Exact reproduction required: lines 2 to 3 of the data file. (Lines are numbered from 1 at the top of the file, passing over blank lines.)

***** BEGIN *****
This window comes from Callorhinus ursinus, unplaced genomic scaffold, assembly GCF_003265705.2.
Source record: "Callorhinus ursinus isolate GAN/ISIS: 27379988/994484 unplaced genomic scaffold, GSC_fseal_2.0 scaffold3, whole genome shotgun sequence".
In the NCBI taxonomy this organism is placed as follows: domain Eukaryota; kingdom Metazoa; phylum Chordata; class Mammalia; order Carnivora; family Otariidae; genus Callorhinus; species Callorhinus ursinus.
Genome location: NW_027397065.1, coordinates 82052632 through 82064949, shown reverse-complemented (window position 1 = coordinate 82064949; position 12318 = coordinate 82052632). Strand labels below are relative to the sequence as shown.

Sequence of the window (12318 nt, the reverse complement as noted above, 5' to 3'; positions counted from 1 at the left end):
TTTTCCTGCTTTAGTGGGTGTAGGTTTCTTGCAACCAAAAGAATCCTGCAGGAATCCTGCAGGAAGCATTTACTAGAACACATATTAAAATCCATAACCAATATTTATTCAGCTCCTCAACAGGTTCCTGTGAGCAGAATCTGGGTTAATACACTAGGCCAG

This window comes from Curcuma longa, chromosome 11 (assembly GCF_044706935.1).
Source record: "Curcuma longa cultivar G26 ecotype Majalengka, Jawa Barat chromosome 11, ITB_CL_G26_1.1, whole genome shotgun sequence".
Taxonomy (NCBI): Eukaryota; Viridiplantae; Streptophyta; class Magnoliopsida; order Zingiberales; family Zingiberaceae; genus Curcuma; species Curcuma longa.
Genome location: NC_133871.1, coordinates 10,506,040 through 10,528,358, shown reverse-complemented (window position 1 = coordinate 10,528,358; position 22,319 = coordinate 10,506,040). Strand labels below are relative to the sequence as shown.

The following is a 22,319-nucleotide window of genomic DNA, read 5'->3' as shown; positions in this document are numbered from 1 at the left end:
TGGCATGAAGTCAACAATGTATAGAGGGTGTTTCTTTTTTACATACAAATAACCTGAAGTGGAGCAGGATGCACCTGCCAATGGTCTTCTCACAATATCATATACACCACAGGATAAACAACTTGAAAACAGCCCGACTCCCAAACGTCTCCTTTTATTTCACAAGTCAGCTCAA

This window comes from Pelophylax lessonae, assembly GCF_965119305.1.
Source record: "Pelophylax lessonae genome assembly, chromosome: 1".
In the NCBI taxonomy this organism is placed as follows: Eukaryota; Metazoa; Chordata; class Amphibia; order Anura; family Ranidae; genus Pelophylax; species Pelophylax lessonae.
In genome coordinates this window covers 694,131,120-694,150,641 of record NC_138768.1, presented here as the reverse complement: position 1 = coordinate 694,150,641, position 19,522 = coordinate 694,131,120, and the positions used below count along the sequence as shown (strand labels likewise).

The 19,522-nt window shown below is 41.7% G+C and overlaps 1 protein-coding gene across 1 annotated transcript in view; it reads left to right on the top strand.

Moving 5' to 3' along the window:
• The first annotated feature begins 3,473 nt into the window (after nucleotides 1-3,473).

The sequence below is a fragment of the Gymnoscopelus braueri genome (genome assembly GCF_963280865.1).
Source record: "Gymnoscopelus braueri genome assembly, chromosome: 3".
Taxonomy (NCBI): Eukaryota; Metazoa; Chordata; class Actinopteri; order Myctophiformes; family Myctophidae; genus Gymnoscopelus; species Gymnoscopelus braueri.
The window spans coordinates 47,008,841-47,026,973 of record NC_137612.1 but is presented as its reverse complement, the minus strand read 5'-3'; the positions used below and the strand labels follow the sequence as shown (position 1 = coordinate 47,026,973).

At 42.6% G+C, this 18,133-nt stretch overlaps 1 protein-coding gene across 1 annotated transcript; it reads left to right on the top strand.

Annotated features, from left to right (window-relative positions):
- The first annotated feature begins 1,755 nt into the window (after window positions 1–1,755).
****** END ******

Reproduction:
Source record: "Callorhinus ursinus isolate GAN/ISIS: 27379988/994484 unplaced genomic scaffold, GSC_fseal_2.0 scaffold3, whole genome shotgun sequence".
In the NCBI taxonomy this organism is placed as follows: domain Eukaryota; kingdom Metazoa; phylum Chordata; class Mammalia; order Carnivora; family Otariidae; genus Callorhinus; species Callorhinus ursinus.